Lepetodrilus elevatus (McLean 1988)
Geography and Distribution
Lepetodrilus elevatus is a gastropod mollusc inhabiting hydrothermal vent sites and the most abundant of the Lepetodrilus genus (McLean, 1988). There are actually two subspecies of L. elevatus, L. elevatus galriftensis and L. elevatus elevatus. This speciation has begun as each subspecies cannot interact with the other, and this is because L. elevatus galriftensis is found exclusively at sites along the Galapagos Rift whereas L. elevatus elevatus is exclusively found only at hydrothermal vents that are along the East Pacific Rise boundary (Fig. 1) (McLean, 1988). It only seems to occur within the latitudes of 9oN and 21oN (Craddock et al., 1996).
Within the hydrothermal vent site, L. elevatus is most abundant within the vestimentiferan zone, with significantly lower densities in the bivalve and suspension feeding zones (Mills et al., 2007). Despite lower densities in the latter zones, they are still the most abundant species found within the mussel beds in sites of the East Pacific Rise (Dreyer et al., 2005). L. elevatus tend to attach to Riftia pachyptila tubes (as seen in Fig. 2) or in sulphide particle deposits at the foot of vent chimneys (Fretter, 1988) or on the shells of bivalves.
Appearance and Identification
Both subspecies of L. elevatus are much smaller than other Lepetodrilus species – and of the two subspecies, L. elevatus galriftensis is smaller and about 2/3 of the height of L. elevatus elevatus (McLean, 1988). Despite this, they are the same shape as other limpets, and their shells are non-nacreous aragonite, i.e. non-iridescent calcium carbonate (Fretter, 1988). McLean (1988) describes them as a light greenish-brown colour – the result of the top layer of shell (periostracum) being this colour. Their aperture (the opening at bottom of shell) is oval with acute anterior and posterior ends.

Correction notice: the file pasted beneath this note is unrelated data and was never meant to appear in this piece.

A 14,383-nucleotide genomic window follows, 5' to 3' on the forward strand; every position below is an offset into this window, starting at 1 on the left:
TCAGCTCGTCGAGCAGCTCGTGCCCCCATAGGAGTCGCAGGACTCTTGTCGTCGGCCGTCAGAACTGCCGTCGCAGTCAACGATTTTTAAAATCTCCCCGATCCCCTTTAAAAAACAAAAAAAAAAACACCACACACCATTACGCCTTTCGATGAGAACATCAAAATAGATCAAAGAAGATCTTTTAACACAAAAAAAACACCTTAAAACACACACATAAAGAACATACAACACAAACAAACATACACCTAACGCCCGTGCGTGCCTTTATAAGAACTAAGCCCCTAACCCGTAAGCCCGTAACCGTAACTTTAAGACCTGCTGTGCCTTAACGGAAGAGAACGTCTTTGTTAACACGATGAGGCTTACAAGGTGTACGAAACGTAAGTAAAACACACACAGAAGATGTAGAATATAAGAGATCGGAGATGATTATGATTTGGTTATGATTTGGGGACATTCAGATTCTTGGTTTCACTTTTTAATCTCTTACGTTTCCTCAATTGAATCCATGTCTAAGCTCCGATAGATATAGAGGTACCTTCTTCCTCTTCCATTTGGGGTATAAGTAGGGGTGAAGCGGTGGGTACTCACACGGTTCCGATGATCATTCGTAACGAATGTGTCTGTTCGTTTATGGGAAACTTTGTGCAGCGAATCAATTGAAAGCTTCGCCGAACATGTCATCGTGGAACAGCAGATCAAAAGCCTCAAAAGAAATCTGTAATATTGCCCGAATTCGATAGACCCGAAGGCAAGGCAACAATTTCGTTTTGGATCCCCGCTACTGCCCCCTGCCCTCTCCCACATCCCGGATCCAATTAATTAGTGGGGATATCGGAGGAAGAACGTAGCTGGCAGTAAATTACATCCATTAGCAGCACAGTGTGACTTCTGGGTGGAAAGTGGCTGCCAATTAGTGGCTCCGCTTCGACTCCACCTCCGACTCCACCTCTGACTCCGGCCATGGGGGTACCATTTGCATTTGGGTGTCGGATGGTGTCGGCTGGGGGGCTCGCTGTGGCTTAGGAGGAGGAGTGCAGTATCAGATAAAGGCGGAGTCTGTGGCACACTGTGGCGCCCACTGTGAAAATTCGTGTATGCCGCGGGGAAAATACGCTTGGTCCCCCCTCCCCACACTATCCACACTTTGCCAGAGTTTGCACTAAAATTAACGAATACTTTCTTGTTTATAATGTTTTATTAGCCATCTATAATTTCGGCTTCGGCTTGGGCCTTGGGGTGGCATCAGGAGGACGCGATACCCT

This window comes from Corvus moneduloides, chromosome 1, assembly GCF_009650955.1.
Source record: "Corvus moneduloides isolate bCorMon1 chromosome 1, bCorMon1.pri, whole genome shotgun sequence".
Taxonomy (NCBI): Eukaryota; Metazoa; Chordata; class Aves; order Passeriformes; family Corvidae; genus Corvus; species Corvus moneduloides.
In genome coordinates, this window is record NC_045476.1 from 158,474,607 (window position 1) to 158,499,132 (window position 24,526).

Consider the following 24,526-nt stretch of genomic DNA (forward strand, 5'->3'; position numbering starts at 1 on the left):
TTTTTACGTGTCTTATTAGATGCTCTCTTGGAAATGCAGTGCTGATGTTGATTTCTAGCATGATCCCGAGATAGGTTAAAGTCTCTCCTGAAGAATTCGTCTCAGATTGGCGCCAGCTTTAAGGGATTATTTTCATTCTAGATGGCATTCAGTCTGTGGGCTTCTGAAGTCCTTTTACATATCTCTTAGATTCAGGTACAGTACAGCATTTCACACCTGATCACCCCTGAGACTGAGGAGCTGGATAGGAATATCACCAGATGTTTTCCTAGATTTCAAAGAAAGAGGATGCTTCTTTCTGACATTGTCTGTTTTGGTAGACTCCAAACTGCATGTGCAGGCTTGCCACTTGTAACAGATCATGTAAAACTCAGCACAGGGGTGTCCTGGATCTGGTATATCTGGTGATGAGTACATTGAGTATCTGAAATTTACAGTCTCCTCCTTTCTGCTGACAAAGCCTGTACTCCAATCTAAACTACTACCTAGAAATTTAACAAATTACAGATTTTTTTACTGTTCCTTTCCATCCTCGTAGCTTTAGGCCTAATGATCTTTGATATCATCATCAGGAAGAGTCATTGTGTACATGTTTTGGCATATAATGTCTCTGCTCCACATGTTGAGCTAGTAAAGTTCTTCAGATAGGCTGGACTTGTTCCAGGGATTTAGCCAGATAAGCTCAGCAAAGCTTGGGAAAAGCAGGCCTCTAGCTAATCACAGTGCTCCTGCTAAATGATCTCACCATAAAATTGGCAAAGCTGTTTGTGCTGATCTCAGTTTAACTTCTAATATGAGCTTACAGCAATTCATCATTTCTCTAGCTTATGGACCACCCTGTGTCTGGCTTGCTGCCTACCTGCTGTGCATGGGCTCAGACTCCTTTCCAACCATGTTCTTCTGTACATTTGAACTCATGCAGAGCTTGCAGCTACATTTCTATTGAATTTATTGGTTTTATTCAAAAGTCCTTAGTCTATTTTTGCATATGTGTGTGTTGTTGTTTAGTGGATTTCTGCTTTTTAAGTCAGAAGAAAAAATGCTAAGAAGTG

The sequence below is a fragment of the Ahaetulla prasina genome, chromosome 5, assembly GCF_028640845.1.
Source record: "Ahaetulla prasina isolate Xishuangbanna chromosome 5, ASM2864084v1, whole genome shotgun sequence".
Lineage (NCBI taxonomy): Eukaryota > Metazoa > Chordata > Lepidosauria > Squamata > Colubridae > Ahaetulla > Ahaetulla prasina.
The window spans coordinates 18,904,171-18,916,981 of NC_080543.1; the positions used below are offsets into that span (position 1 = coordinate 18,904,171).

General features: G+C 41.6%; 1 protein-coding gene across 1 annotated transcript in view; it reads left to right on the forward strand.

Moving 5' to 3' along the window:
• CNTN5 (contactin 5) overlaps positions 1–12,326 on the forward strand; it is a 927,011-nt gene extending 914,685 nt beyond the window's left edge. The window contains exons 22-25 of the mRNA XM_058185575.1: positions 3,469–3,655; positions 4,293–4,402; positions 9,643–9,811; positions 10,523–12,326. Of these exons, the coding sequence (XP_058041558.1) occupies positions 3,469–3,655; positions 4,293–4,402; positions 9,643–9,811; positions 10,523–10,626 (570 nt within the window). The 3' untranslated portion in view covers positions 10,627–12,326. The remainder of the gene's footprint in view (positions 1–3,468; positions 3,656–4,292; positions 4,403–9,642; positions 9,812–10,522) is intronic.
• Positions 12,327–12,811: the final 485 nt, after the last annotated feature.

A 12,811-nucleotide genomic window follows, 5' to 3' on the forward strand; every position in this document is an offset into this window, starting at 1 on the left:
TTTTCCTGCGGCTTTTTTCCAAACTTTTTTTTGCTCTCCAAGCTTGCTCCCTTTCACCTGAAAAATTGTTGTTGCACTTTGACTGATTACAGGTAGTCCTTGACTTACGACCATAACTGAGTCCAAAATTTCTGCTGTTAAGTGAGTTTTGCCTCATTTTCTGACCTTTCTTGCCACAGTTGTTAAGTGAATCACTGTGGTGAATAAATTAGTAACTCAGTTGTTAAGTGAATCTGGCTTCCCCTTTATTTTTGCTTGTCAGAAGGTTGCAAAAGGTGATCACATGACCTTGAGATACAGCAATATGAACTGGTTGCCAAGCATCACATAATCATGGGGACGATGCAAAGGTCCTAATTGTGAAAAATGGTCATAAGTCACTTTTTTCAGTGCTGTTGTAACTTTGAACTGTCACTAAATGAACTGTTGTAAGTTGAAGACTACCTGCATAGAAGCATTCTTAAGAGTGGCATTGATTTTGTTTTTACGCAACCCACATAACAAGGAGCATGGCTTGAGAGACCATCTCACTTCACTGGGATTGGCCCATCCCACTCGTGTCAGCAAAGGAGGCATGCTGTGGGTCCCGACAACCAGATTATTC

Craddock, C., Lutz, R.A. & Vrijenhoek, R.C. (1997) Patterns of dispersal and larval development of archaeogastropod limpets at hydrothermal vents in the eastern pacific. Journal of Experimental Marine Biology and Ecology, 210, 37-51.
Dive and Discover (2013) Lepetodrilus elevatus on Riftia pachyptila tubes (figure 2). Available: http://www.divediscover.whoi.edu/expedition15/hottopics/ecosystems.html [09/12/2014, 2014]
Dreyer, J.C., Knick, K.E., Flickinger, W.B. & Van Dover, C.L. (2005) Development of macrofaunal community structure in mussel beds on the northern east pacific rise. Marine Ecology Progress Series, 302, 121-134.
Fretter, V. (1988) New archaeogastropod limpets from hydrothermal vents; superfamily lepetodrilacea II. anatomy. Philosophical Transactions of the Royal Society of London.Series B, Biological Sciences, 319, 33-82.
Mclean, J.H. (1988) New archaeogastropod limpets from hydrothermal vents – superfamily lepetodrilacea .1. systematic descriptions. Philosophical Transactions of the Royal Society of London Series B-Biological Sciences, 319, 1-&.
Mills, S.W., Mullineaux, L.S. & Tyler, P.A. (2007) Habitat associations in gastropod species at east pacific rise hydrothermal vents (9 degrees 50 ‘ N). Biological Bulletin, 212, 185-194.
Vrijenhoek, R.C. (2010) Bythograea thermydron distribution map, from: Genetic diversity and connectivity of deep-sea hydrothermal vent metapopulations. Molecular Ecology, 19, 4391-4411.